HELSINKI (Reuters) - Finnish telecoms gear maker Nokia on Thursday announced a stronger-than-expected quarterly profit margin in its core networks unit helped by cost cuts and said its full-year expectations had improved.
Nokia sold its once-dominant phone business to Microsoft in April. After the deal, almost 90 percent of Nokia’s sales come from its network unit.
The April-June quarter marked the first for Chief Executive Rajeev Suri, who was promoted in April from his previous role as networks unit chief. The company posted a second-quarter operating profit for the networks business of 281 million euros (222 million pound), down 14 percent year on year but well above the 197 million euros forecast on average by analysts in a Reuters poll.
“This was a very strong report in every aspect,” Inderes analyst Mikael Rautanen said.
“Networks profitability was above all expectations, and as a cherry on top, they raised the network unit’s full-year profitability guidance.”
Network gear makers have benefited from network capacity upgrades in developed markets as operators cope with a surge in mobile data traffic.
On Friday, Nokia’s larger rival Ericsson posted stronger-than-expected results on strong sales in North America, where Nokia has traditionally been weak.
Nokia repeated that it expected network sales to return to growth in the second half of the year. In the April-June period, network sales fell 8 percent.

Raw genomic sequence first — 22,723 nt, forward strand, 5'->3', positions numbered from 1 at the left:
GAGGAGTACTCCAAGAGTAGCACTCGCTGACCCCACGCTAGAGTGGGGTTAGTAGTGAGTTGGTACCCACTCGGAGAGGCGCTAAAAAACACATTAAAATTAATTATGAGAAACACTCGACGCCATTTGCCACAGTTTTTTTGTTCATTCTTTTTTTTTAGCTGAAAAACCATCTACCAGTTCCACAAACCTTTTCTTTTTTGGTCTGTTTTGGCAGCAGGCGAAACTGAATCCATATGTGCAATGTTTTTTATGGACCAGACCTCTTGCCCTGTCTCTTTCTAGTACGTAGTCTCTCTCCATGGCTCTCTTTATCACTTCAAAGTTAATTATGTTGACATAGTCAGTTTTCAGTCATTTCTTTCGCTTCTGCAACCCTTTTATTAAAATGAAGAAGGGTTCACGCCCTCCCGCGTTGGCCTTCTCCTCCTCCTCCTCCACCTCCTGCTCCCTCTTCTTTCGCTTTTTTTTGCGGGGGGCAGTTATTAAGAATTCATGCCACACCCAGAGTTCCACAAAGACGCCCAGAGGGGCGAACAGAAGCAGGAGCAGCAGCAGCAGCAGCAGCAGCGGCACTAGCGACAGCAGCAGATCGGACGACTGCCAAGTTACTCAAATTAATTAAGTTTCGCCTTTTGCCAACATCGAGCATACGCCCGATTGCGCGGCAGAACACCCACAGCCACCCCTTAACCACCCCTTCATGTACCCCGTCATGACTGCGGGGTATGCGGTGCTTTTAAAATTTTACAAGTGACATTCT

Nokia Networks’ sales declined year on year due to foreign currency fluctuations and divestments.
Operating margin for the unit was 11 percent, compared with 7.7 percent forecast in the Reuters poll of analysts.
“Our expectations for the full year 2014 have improved and we now expect full-year underlying profitability for Networks to be at, or slightly above, our long-term target range of 5 to 10 percent,” CEO Rajeev Suri said in a statement.
Nokia’s group earnings per share in the quarter were 0.06 euro, ahead of the market expectation of 0.04 euro.
Nokia’s net cash position at the end of June was 6.5 billion euros, up from 2.1 billion at the end of March, before the cellphone unit sale had closed, it said.
Nokia, however, faces challenges from rivals such as Ericsson and China’s Huawei, which has triggered talk that Nokia might seek to buy a big rival. Nokia has said it planned to return $3.1 billion euros to shareholders, but has not revealed what it plans to do with the rest of the money.
During Suri’s tenure, Nokia has bought a couple of smaller companies and he has stressed opportunities for organic growth, reducing expectations of an imminent big purchase.
Struggling rival Alcatel-Lucent, which would boost the company’s position in the United States, has been tipped as a possible Nokia target. “That speculation has maybe been dampened for the time being, but in the long run, it’s probably on the table,” Inderes’ Rautanen said. “Nokia has good preconditions to consolidate due to its strong financial position. The markets will be dominated by few players.”
Editing by Jason Neely